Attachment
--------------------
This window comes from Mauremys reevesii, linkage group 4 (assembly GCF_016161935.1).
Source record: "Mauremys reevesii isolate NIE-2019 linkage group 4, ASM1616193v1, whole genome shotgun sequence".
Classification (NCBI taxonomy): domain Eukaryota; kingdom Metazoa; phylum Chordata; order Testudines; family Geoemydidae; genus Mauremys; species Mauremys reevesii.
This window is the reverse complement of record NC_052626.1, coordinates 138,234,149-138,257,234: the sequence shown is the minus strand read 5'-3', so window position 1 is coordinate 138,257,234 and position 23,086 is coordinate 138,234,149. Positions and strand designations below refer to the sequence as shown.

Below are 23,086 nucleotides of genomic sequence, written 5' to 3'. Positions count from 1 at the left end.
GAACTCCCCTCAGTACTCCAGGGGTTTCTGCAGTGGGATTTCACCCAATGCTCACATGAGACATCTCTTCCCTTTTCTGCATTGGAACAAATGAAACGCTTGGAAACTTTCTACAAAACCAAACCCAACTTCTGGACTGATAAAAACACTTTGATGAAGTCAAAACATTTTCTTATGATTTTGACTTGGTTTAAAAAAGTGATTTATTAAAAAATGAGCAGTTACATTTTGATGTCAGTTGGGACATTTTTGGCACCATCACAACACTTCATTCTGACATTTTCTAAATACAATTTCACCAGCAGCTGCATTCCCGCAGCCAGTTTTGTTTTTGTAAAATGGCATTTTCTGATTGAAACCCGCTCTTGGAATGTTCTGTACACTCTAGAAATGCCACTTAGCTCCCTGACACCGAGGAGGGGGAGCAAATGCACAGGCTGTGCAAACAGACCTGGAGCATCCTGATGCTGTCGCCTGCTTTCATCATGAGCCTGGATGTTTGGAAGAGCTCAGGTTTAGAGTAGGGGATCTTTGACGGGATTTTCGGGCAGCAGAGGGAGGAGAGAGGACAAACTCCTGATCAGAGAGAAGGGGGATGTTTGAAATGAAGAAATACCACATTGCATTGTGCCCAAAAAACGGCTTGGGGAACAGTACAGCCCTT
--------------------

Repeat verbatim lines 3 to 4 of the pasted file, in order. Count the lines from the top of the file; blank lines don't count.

Classification (NCBI taxonomy): domain Eukaryota; kingdom Metazoa; phylum Chordata; order Testudines; family Geoemydidae; genus Mauremys; species Mauremys reevesii.
This window is the reverse complement of record NC_052626.1, coordinates 138,234,149-138,257,234: the sequence shown is the minus strand read 5'-3', so window position 1 is coordinate 138,257,234 and position 23,086 is coordinate 138,234,149. Positions and strand designations below refer to the sequence as shown.